The use of mobile devices is increasing rapidly in society, and student device ownership is becoming more or less ubiquitous in many parts of the world. This might be an under-utilised resource that could benefit the educational practices of institutions of higher education. This review examines 91 journal articles from 28 countries published in the years of 2009–2015 with regards to the applications of Bring Your Own Device (BYOD) in higher education to take inventory of how it is applied where blurring of boundaries of time and place can be observed, and to observe problems or obstacles regarding these applications. Research interests do not seem to shift, as much as they are becoming more diverse. The five applications that were identified in 2009 were in discussion during all of the examined years, whereas the total number of applications in discussion increased to 12 in 2015. A methodological concern with regard to trend analysis is that more than half of the articles lack a stated year of data collection. As this can differ greatly from the year of publication, any trend analysis will be burdened with uncertainty. That said, a pattern that emerges is a shift away from distribution of content towards social networking applications. Much less focus has been placed on obstacles and problems in later years, but some areas that have been addressed are usability problems due to small screens and keyboards, with costs of devices and data plans making ownership unfeasible for certain activity types or groups of students.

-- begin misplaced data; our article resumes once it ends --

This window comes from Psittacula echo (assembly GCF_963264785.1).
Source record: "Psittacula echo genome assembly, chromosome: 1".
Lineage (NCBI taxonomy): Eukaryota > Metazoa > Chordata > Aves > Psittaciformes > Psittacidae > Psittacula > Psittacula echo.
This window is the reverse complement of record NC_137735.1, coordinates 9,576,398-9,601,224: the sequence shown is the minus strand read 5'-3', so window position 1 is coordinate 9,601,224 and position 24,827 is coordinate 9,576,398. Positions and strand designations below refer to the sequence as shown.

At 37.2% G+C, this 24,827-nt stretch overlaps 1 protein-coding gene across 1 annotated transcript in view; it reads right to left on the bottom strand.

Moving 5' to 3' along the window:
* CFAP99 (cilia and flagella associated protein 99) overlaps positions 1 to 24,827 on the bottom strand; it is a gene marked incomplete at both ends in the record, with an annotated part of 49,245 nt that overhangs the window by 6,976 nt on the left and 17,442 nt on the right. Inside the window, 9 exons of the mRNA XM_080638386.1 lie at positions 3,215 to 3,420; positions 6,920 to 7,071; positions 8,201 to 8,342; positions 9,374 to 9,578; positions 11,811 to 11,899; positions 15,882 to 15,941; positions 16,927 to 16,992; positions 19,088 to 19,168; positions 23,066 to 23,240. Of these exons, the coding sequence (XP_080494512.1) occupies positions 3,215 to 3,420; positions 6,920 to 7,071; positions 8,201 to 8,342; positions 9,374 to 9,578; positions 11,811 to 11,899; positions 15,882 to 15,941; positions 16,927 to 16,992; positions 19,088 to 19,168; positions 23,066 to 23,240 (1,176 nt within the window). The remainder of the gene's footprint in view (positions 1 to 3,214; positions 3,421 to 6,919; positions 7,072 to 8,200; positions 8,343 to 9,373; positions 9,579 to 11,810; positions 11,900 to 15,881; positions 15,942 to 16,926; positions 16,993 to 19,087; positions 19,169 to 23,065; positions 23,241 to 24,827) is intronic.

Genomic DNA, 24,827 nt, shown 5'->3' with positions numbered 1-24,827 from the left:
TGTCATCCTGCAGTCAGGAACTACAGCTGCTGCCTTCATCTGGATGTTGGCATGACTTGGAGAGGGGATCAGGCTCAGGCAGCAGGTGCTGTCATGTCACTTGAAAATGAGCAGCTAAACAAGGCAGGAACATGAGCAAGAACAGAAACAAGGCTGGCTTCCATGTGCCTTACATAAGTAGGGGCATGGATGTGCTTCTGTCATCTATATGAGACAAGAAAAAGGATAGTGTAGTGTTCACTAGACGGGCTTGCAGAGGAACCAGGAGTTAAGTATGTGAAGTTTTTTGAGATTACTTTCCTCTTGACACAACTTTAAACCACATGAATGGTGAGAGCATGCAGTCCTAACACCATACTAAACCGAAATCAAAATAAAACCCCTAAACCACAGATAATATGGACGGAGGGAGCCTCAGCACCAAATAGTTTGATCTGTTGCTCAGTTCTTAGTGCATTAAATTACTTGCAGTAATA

Education and Information Technologies – Springer Journals
Published: Jan 24, 2017
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